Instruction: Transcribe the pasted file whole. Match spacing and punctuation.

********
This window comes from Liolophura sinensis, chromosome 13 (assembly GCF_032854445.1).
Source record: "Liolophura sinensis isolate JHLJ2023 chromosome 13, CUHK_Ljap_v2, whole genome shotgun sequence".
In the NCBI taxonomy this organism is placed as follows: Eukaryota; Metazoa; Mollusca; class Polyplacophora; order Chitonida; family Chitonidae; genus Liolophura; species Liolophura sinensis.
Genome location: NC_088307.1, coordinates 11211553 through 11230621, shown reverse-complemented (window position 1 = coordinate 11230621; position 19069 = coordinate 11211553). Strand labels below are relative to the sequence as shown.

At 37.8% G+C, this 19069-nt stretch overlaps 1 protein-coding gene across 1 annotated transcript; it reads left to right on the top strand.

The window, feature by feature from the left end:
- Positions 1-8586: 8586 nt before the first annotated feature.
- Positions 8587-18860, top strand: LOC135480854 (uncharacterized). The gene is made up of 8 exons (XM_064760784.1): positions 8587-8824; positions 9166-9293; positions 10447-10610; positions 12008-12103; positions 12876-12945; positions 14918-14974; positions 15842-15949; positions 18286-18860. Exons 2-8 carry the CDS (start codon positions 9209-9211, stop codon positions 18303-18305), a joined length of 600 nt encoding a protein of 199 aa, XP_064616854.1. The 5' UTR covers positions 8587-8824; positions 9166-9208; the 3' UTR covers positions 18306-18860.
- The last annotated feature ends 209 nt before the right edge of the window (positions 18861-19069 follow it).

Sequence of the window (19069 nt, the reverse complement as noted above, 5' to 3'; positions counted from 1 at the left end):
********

This window comes from Liolophura sinensis, chromosome 13 (assembly GCF_032854445.1).
Source record: "Liolophura sinensis isolate JHLJ2023 chromosome 13, CUHK_Ljap_v2, whole genome shotgun sequence".
In the NCBI taxonomy this organism is placed as follows: Eukaryota; Metazoa; Mollusca; class Polyplacophora; order Chitonida; family Chitonidae; genus Liolophura; species Liolophura sinensis.
Genome location: NC_088307.1, coordinates 11211553 through 11230621, shown reverse-complemented (window position 1 = coordinate 11230621; position 19069 = coordinate 11211553). Strand labels below are relative to the sequence as shown.

At 37.8% G+C, this 19069-nt stretch overlaps 1 protein-coding gene across 1 annotated transcript; it reads left to right on the top strand.

The window, feature by feature from the left end:
- Positions 1-8586: 8586 nt before the first annotated feature.
- Positions 8587-18860, top strand: LOC135480854 (uncharacterized). The gene is made up of 8 exons (XM_064760784.1): positions 8587-8824; positions 9166-9293; positions 10447-10610; positions 12008-12103; positions 12876-12945; positions 14918-14974; positions 15842-15949; positions 18286-18860. Exons 2-8 carry the CDS (start codon positions 9209-9211, stop codon positions 18303-18305), a joined length of 600 nt encoding a protein of 199 aa, XP_064616854.1. The 5' UTR covers positions 8587-8824; positions 9166-9208; the 3' UTR covers positions 18306-18860.
- The last annotated feature ends 209 nt before the right edge of the window (positions 18861-19069 follow it).

Sequence of the window (19069 nt, the reverse complement as noted above, 5' to 3'; positions counted from 1 at the left end):